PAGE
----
BY RUBY ROBINSON
I can’t go up because I don’t know how.
Nobody has shown me.
Nobody has shown me.
So many names, my mother, I’m never sure
what to call you. So many names for all your predators
and crushes and suitors. I’m sorry.
I’m sorry I’m here and I’m sorry I’m not here.
Would you have made it on your own
without the comorbid condition of motherhood
and the slowness and consistency of time?
I’m sorry for the slowness and consistency of time;
years like zombies dawdling toward a cliff edge
holding back the child’s writhing body, itching to grow, packed
around the same mind I have now.
I’m sorry the concept of promise outgrew the concept of child
and that systemic contradiction and wizardry left only a dim sense
of suspicion; a crescendoing breeze, accumulating clouds
amidst bewildering dichotomies.
I’m sorry for resembling your relatives and captors and the man
who penetrated you, who’s still there, communicating boldly
via intersections of others’ thought waves and memories,
blatant into the long nights, haunting,
for my inferiority in the face of nuclear family culture,
feeding on detritus of white goods, leisure sports, laminate ﬂoors,
a real home and fake recycling,
for creeping by night into a tight void, blinds down, brain blown
glass-thin, electric impulses and bloated thoughts bolted in.
For this life being the only one my quiet mind knows,
its many versions and phases, I’m sorry. I wasn’t your daughter
— or anyone — when you were the blue-water navy,
or the beheaded, or the baby boy. Or was I?
I’m sorry I was not yet born and could not yet hear you
when you were over there, listening carefully
for the rain and small movements of animals, for sounds
of life, through a green, ﬁve-ﬁngered haze.
I’m sorry I consider sentiment, fact; authenticity, originality,
when they are irrelevant. So many choices
in supermarkets, the natural habitat of panic attacks,
it’s enough to make anyone sorry and I am.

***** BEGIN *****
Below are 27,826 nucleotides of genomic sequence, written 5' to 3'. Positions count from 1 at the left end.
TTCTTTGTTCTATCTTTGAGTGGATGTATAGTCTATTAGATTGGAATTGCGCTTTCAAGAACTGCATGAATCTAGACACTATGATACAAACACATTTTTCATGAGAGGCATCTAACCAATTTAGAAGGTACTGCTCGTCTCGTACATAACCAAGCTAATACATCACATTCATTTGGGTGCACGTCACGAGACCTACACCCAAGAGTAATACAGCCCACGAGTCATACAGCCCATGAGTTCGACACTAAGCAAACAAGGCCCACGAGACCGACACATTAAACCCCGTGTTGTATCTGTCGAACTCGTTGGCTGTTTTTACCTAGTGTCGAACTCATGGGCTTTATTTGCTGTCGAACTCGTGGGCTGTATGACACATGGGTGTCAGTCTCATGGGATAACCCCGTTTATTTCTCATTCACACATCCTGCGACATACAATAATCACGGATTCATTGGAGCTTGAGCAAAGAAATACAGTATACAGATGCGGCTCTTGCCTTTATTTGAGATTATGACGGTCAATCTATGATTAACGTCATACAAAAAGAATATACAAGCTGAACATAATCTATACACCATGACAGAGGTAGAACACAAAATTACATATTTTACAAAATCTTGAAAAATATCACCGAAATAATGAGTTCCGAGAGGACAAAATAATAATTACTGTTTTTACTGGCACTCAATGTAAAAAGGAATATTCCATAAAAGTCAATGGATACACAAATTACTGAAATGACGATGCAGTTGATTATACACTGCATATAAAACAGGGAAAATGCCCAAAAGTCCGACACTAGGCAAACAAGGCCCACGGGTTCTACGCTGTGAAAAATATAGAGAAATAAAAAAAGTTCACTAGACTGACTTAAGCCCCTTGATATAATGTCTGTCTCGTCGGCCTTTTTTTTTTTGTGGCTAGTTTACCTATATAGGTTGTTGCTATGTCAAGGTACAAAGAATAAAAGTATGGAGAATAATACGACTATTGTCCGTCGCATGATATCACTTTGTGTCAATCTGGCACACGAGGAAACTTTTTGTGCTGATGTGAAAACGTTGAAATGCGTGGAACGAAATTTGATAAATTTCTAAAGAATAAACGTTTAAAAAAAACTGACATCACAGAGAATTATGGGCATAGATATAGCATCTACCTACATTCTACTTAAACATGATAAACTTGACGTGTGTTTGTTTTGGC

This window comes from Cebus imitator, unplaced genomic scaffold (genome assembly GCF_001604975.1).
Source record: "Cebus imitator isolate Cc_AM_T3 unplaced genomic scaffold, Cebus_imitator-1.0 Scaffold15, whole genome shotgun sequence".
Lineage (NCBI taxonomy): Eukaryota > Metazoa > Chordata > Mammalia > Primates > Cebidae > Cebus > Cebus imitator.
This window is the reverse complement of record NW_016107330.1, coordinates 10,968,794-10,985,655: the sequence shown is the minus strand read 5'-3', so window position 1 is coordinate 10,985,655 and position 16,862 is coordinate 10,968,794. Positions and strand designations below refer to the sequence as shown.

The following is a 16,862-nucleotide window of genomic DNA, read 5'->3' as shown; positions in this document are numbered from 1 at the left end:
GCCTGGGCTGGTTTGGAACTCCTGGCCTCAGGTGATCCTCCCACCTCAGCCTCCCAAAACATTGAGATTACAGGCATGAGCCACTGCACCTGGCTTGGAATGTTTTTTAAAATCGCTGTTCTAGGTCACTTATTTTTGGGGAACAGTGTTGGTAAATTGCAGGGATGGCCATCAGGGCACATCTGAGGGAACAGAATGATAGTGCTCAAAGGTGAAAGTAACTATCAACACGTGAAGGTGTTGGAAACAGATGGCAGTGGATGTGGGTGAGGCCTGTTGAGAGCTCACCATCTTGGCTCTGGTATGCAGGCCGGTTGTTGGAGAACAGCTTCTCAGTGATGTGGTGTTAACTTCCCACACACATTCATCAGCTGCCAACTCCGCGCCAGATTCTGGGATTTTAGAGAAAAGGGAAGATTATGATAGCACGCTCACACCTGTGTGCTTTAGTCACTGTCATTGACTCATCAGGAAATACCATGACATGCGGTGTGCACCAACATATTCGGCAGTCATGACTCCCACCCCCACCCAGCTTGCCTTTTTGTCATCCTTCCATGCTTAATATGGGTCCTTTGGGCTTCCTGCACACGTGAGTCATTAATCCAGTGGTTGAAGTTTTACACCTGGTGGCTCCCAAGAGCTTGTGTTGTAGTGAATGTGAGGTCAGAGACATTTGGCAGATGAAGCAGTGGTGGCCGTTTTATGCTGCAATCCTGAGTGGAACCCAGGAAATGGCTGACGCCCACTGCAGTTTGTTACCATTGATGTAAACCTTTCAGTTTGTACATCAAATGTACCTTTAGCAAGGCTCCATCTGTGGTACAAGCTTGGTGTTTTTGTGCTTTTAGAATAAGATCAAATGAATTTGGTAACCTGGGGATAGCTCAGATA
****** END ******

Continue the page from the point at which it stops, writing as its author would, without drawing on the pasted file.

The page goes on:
I’m sorry it’s taking over half a century to link your purple-patched
brain scan to the basic biology of stress. The piano thunders on,
sustain pedal wired to the facial muscles of all your neglecters,
aching like hell behind their stamina and machinery.
I’m sorry I had, logically, to think of my own self ﬁrst / simultaneously,
navigating through the ﬁre and acid of Trust and her sycophant
Love before returning. All the powerful were women; the power
of penises and facial hair originated there, cajoled by matriarchs.
As if skin and breath were insigniﬁcant!
I’m so sorry.
Where are you now, to take into my arms and resuscitate?
Is it too late, given you’re ﬁfty and no longer a child?
It’s always mothers and mind control which is why
I thank you for breaking the cycle, withstanding the enormity
of generations, magnetic as water,
to let us go. You weren’t to know
about other outrageous families and sadistic counterparts.
A nugget of my limbic system remembered choosing my own
lemon-yellow baby clothes so thank you.
I squeezed that into the thumb-sized space
in the palm of my hand knowing all along they were wrong
and imploding with it.
I’m sorry I wept in the shower for your canceled wedding,
letting the violet dress down the plughole, unsure
what it all meant except things staying the same, future
aggravating my brain, a baby brother gone again.
I’m sorry you were out there, alone, deﬁned by the worst
of others and deﬁned by your children’s prisms of hope
and survival mechanisms. In one version, you did marry and lived
in a house with green walls and extravagant furniture.
I’m sorry that consensus reality had you set ﬁre to your bed
as you lay in it; arrested, put in a cell, let off the next day
because the lawyer believed it was a genuine attempt
and convinced the police.
I’m sorry you’ve had to withstand such torrents
of knowledgeless advice and legal toxiﬁcation,
clinging to reality by a sinew of tooth, remembering yourself,
through the rough and the smooth.
I’m sorry I was absent, memorizing books of the Bible
for a bar of Dairy Milk, owning up to things
I’d never done, getting conﬁrmed as an antidote
to the evil core of me.
I’m sorry it was exotic to think of kids like me
ending up in prison, coincidentally, inevitably
or prevented (which is the same), salvaged, peristalsized
through society, brain safely contained,
doused daily in cold water or electricity
or disgrace, temptations kept consistently far enough away
as to appear illusory
like you, my brave mother, fantastic prodigy